Aldrich Contemporary Art Museum holds participatory ballot art project

The Aldrich will be holding a participatory ballot project with ILSSA.

The Aldrich will be holding a participatory ballot project with ILSSA.

Aldrich Contemporary Art Museum / Contributed photo

If you’ve ever wanted to see your work included in a museum, the Aldrich Contemporary Art Museum is currently accepting contributions to their new participatory mail art project.

“The ILSSA Ballot for Twenty Twenty” is a collaborative project created by artists Bridget Elmer and Emily Larned that will run in concurrence with the Ridgefield museum’s “Twenty Twenty” exhibit.

To participate in the art project, register for one of the Aldrich’s limited edition 100 ballots, which will be sent out after the Nov. 3 election. To register, visit

After registering, participants will be mailed a custom-designed letterpress ballot directly from the artists and will be asked to fill in their responses on the ballot and mail it to the Aldrich, where it will be displayed for the duration of the Twenty Twenty exhibition. There is no fee for participation.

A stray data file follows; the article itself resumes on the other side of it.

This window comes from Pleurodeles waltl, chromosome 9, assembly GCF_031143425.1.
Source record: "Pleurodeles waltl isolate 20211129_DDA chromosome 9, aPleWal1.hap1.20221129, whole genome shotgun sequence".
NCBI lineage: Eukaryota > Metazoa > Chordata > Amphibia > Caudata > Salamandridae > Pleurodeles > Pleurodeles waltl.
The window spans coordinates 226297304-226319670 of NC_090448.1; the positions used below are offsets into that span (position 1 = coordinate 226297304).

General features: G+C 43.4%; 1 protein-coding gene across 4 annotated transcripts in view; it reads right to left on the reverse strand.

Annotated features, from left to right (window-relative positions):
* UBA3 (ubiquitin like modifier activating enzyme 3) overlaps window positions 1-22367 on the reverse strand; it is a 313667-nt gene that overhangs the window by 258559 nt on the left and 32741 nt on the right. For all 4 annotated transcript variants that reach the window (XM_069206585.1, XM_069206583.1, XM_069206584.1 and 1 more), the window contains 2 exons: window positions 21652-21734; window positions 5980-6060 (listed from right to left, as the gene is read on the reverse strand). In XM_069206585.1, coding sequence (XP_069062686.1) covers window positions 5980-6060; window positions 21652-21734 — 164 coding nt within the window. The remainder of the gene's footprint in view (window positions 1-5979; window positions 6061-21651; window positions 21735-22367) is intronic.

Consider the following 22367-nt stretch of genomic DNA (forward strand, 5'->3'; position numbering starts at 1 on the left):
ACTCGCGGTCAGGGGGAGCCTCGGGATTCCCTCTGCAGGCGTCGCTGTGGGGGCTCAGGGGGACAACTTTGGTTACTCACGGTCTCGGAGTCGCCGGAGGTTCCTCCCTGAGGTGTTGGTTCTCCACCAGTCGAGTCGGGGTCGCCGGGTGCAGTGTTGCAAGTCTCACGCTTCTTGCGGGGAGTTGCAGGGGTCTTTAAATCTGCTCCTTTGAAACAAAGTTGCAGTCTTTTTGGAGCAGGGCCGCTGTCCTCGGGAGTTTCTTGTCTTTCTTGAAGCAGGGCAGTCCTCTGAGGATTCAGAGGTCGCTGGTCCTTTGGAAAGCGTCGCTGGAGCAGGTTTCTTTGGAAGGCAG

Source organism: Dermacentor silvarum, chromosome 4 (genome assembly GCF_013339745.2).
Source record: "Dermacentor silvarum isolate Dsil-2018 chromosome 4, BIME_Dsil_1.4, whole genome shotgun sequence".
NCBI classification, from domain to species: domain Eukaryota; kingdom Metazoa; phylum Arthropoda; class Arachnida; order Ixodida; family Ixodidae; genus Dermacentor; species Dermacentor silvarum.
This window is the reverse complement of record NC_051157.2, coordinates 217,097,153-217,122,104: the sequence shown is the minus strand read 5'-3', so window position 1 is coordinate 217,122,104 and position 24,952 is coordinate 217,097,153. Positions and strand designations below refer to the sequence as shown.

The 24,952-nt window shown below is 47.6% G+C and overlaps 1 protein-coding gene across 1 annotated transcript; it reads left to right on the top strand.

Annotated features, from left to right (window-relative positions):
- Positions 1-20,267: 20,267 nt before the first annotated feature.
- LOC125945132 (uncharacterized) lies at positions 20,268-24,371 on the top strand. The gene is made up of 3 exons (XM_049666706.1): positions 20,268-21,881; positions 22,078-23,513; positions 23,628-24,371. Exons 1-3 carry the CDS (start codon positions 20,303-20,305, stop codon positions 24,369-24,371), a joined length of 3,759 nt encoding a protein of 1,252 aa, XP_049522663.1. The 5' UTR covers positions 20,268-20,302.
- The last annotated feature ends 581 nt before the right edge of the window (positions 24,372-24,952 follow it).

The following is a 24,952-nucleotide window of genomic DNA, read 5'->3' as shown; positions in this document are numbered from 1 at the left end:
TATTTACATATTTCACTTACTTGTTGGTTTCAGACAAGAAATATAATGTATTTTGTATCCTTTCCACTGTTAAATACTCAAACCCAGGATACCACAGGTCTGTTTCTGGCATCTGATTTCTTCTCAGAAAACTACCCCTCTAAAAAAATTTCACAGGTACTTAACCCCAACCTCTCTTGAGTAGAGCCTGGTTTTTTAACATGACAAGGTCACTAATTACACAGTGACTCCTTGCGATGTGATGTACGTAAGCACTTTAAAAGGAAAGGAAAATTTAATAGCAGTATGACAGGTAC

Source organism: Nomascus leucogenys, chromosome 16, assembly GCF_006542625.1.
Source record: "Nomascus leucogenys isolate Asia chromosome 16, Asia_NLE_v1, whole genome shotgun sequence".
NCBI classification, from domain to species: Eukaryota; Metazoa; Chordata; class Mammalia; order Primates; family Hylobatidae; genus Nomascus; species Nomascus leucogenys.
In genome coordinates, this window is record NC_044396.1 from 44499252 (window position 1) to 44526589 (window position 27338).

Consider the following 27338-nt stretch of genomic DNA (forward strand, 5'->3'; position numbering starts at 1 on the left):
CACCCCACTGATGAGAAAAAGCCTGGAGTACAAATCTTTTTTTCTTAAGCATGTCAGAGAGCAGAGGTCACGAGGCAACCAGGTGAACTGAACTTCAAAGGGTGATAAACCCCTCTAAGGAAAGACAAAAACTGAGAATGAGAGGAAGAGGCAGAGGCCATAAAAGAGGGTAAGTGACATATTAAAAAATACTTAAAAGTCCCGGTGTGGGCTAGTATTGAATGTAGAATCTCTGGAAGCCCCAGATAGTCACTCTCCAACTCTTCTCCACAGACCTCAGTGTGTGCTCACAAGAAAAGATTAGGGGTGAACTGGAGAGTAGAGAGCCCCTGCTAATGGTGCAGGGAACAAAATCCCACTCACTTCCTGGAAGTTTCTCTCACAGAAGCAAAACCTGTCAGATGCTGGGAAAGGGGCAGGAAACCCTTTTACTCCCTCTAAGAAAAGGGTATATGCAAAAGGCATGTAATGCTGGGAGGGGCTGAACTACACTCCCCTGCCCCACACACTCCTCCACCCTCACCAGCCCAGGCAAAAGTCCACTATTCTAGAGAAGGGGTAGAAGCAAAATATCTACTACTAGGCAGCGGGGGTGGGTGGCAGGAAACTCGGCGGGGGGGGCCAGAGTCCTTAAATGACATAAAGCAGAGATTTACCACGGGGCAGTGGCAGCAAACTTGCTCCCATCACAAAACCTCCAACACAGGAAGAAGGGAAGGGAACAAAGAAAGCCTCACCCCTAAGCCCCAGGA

“‘The ILSSA Ballot for Twenty Twenty’ encourages participants to reclaim language, parse dichotomies, and give voice to perspectives unrepresented in the current rhetoric surrounding the 2020 United States presidential election,” the Aldrich’s press release stated.

According to the museum, ILSSA stands for Impractical Labor in Service of the Speculative Arts, a union for reflective creative practice established in 2008 as a collaboration between Elmer and Larned. The museum said ILSSA has a long-standing practice of publishing participatory, contemplative tools and resources which often take the form of call and response.

A virtual public conversation about the project will be held on Jan. 21 with the artists, Richard Klein, the Aldrich’s exhibitions director and Namulen Bayarsaihan, the Aldrich’s director of education.

The “Twenty Twenty” exhibition is an ongoing show featuring works by seven different artists that reflect the political climate, pandemic and racial tensions in 2020.

For more information about the “Twenty Twenty” exhibit, visit